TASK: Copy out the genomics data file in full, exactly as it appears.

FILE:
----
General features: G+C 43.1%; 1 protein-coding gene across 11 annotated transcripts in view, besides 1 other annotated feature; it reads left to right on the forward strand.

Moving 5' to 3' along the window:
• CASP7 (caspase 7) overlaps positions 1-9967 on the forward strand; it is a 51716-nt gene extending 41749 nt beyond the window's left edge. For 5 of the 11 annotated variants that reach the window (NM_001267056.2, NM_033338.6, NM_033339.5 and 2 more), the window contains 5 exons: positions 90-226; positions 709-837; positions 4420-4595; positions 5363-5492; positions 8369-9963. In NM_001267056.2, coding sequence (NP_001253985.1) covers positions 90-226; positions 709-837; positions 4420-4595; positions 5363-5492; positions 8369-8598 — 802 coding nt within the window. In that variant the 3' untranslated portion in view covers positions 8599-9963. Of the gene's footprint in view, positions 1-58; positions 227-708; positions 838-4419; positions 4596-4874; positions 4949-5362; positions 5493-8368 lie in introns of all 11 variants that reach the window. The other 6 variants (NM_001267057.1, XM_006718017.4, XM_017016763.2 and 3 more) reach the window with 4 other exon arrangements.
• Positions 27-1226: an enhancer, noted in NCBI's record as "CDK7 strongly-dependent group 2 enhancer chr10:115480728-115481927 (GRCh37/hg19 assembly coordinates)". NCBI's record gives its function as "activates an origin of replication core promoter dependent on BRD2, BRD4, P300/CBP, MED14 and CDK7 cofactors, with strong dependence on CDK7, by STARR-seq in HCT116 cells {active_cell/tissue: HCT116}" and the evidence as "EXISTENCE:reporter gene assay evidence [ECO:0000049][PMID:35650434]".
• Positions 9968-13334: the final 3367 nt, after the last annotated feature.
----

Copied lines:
General features: G+C 43.1%; 1 protein-coding gene across 11 annotated transcripts in view, besides 1 other annotated feature; it reads left to right on the forward strand.

Moving 5' to 3' along the window:
• CASP7 (caspase 7) overlaps positions 1-9967 on the forward strand; it is a 51716-nt gene extending 41749 nt beyond the window's left edge. For 5 of the 11 annotated variants that reach the window (NM_001267056.2, NM_033338.6, NM_033339.5 and 2 more), the window contains 5 exons: positions 90-226; positions 709-837; positions 4420-4595; positions 5363-5492; positions 8369-9963. In NM_001267056.2, coding sequence (NP_001253985.1) covers positions 90-226; positions 709-837; positions 4420-4595; positions 5363-5492; positions 8369-8598 — 802 coding nt within the window. In that variant the 3' untranslated portion in view covers positions 8599-9963. Of the gene's footprint in view, positions 1-58; positions 227-708; positions 838-4419; positions 4596-4874; positions 4949-5362; positions 5493-8368 lie in introns of all 11 variants that reach the window. The other 6 variants (NM_001267057.1, XM_006718017.4, XM_017016763.2 and 3 more) reach the window with 4 other exon arrangements.
• Positions 27-1226: an enhancer, noted in NCBI's record as "CDK7 strongly-dependent group 2 enhancer chr10:115480728-115481927 (GRCh37/hg19 assembly coordinates)". NCBI's record gives its function as "activates an origin of replication core promoter dependent on BRD2, BRD4, P300/CBP, MED14 and CDK7 cofactors, with strong dependence on CDK7, by STARR-seq in HCT116 cells {active_cell/tissue: HCT116}" and the evidence as "EXISTENCE:reporter gene assay evidence [ECO:0000049][PMID:35650434]".
• Positions 9968-13334: the final 3367 nt, after the last annotated feature.